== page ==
The potential antimicrobial reisistance and economic benefits of clarifying penicillin allergy
  • Results cont:5. Overall clinic visit rate unchanged but a shift from primary care to specialty care was noted.6. 15 pts. with (+) skin tests received cephalosporins (33 courses) with only one reaction (a rash in a one year old)7. 5/93 pts. (5.4%) with (-) skin tests had adverse rxn (all to amoxicillin) and 3/5 had several subsequent courses of PCN. Rxn rate to non-penicillins was also 5.4%
the potential antimicrobial reisistance and economic benefits of clarifying penicillin allergy43
The potential antimicrobial reisistance and economic benefits of clarifying penicillin allergy
  • Conclusions:1. Skin testing is safe and affects frequency of abx use and type of abx given.2. Skin testing decreased cost3. Those who receive amoxicillin oral challenge in the earlier study were not resensitized4. Increased f/u subspecialty care may have contributed to decreased abx use (?confounding the study).
the potential antimicrobial reisistance and economic benefits of clarifying penicillin allergy44
The potential antimicrobial reisistance and economic benefits of clarifying penicillin allergy
  • Harris et al. Penicillin skin testing: a way to optimize antibiotic utilization. AJM. 1999.
  • Design: A pilot study of pts. seen over a 70 day period. Two groups were established:1. therapeutic - hospitalized pts. with hx of PCN allergy requiring abx tx. = 28 pts.2. prophylactic - pts. in a preadmission testing clinic before elective surgery who were to receive perioperative abx. = 16 pts.
the potential antimicrobial reisistance and economic benefits of clarifying penicillin allergy45
The potential antimicrobial reisistance and economic benefits of clarifying penicillin allergy
  • Pts. received skin prick tests and if (-) then intradermal skin tests with major/minor determinant, histamine, and (-) control
  • 24 pts. had a hx of rash and the other 20 had a hx of GI symptoms, pruritus, or unknown rxn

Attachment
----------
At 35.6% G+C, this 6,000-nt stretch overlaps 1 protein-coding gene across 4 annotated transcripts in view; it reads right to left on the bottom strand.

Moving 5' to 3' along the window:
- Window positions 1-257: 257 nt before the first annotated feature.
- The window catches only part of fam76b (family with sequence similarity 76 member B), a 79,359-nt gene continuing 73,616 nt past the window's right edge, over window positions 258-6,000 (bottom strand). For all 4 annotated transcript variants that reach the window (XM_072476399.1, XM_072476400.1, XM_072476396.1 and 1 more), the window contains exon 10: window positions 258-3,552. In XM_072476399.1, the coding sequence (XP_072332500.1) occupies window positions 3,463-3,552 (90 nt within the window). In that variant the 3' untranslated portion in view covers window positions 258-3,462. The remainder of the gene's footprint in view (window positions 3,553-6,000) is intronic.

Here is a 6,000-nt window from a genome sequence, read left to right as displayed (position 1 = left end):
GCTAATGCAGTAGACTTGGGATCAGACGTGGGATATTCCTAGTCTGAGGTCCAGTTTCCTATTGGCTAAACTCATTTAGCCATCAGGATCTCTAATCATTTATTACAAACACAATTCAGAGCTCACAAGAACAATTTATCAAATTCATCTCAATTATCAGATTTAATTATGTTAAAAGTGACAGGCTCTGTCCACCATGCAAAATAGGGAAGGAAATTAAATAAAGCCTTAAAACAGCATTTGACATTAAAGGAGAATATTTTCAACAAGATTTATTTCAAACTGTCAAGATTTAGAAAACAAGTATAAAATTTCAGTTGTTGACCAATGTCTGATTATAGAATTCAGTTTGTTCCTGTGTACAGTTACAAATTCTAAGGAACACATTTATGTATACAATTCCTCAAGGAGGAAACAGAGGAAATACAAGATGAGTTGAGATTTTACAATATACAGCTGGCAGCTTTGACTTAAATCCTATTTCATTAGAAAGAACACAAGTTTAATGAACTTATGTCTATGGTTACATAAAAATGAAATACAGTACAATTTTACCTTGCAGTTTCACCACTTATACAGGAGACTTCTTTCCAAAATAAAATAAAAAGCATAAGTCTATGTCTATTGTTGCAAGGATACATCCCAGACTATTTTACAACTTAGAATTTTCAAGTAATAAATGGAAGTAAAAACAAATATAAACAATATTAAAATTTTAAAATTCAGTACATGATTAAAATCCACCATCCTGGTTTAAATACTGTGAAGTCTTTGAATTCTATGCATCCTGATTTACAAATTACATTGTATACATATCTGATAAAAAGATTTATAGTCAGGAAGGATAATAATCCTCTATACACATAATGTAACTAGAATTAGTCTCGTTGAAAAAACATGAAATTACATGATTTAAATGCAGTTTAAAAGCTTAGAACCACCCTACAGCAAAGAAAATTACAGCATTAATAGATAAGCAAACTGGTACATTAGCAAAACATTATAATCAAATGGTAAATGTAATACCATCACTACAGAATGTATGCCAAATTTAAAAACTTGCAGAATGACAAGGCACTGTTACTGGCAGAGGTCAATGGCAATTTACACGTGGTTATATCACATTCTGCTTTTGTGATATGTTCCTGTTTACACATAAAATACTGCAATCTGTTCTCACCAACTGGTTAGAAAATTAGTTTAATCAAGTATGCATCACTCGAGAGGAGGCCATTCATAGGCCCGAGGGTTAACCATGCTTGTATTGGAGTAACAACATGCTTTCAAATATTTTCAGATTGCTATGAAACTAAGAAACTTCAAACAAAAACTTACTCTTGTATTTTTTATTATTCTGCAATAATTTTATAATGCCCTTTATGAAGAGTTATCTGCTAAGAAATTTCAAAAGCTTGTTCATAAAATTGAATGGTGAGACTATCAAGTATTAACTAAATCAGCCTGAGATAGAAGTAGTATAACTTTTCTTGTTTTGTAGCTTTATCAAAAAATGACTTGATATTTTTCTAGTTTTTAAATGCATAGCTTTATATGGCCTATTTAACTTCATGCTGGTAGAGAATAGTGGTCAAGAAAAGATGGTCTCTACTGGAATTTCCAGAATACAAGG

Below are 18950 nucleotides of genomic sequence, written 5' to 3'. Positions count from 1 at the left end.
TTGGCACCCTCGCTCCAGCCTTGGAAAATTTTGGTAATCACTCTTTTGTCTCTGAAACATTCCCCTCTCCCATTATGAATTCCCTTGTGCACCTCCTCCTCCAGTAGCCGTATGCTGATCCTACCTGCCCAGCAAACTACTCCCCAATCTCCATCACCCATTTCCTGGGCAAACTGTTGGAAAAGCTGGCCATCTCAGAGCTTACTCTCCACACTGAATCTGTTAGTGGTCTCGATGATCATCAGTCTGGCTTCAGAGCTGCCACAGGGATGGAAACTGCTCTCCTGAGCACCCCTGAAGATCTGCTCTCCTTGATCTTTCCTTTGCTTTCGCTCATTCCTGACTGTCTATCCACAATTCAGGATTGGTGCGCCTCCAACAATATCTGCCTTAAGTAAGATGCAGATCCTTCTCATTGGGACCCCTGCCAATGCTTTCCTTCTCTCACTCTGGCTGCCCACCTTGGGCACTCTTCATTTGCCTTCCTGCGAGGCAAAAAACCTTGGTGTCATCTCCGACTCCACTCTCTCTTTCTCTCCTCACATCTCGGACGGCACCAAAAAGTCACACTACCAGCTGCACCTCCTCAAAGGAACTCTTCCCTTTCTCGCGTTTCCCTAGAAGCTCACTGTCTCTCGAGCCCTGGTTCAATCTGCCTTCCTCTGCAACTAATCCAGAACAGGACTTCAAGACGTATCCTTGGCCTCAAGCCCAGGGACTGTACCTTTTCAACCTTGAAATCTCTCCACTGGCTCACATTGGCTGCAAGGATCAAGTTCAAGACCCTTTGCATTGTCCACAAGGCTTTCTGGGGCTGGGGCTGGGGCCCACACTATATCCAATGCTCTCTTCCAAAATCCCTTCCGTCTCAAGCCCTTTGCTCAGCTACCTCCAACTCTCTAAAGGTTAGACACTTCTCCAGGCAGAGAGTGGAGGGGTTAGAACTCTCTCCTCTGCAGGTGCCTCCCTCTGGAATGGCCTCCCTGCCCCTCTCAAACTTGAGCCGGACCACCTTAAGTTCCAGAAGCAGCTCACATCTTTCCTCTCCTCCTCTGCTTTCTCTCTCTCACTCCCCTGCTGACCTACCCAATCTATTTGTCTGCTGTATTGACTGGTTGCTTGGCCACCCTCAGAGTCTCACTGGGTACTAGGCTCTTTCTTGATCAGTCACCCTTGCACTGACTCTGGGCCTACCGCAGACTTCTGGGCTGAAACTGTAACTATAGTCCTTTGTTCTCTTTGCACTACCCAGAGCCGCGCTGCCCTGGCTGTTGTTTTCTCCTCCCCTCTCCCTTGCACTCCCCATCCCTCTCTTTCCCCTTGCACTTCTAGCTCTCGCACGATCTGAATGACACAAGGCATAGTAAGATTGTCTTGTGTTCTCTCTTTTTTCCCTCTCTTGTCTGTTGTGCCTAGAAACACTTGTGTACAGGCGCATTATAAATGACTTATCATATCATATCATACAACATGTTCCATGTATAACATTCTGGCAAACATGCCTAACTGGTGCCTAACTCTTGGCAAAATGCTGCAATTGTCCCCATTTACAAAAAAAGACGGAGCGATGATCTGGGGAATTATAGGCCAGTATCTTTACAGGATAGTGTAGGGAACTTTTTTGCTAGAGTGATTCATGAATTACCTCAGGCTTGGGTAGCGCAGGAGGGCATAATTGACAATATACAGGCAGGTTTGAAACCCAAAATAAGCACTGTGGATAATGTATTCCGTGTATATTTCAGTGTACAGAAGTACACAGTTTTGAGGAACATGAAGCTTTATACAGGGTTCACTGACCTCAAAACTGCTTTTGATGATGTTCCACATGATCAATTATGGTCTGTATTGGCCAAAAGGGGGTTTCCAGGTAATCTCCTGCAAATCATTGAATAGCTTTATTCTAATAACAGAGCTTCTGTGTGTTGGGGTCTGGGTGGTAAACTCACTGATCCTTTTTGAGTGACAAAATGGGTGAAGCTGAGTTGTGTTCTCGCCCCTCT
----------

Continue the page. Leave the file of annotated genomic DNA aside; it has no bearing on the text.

• Results: 38/44 pts. had (-) skin test (21/24 in rash group, 17/20 in other group) 3 pts. had (+) tests and 3 pts. (+/-)
the potential antimicrobial reisistance and economic benefits of clarifying penicillin allergy46
The potential antimicrobial reisistance and economic benefits of clarifying penicillin allergy
  • Recommendations were made to housestaff about changing abx and 36/44 had abx. changed.
  • Therapeutic group: Prior to testing: 11 pts - vancomycin 12 pts - fluoroquinolones 10 pts - clindamycin After testing: 15 pts - cephalosporins 7 pts - penicillins 1 pt - both* all infections were cured.
the potential antimicrobial reisistance and economic benefits of clarifying penicillin allergy47
The potential antimicrobial reisistance and economic benefits of clarifying penicillin allergy
  • Prophylactic group: Prior to test: 11 pts - vancomycin 2 pts - cipro and gentamicin After test: All pts received cefazolin* no post-op infections
  • 46 days of vancomycin use avoided/estimated 7% reduction in use of parenteral vancomycin
  • Avoidance of cost calculated in therapeutic group - reduction from $4,810 - $2,440 with a yearly projected savings of $12,400
the potential antimicrobial reisistance and economic benefits of clarifying penicillin allergy48
The potential antimicrobial reisistance and economic benefits of clarifying penicillin allergy
  • No adverse drug reactions
  • Conclusions: - suggests that skin testing can reduce cost and vancomycin use without increasing # of pts. with adverse events or allergic rxn.
the potential antimicrobial reisistance and economic benefits of clarifying penicillin allergy49
The potential antimicrobial reisistance and economic benefits of clarifying penicillin allergy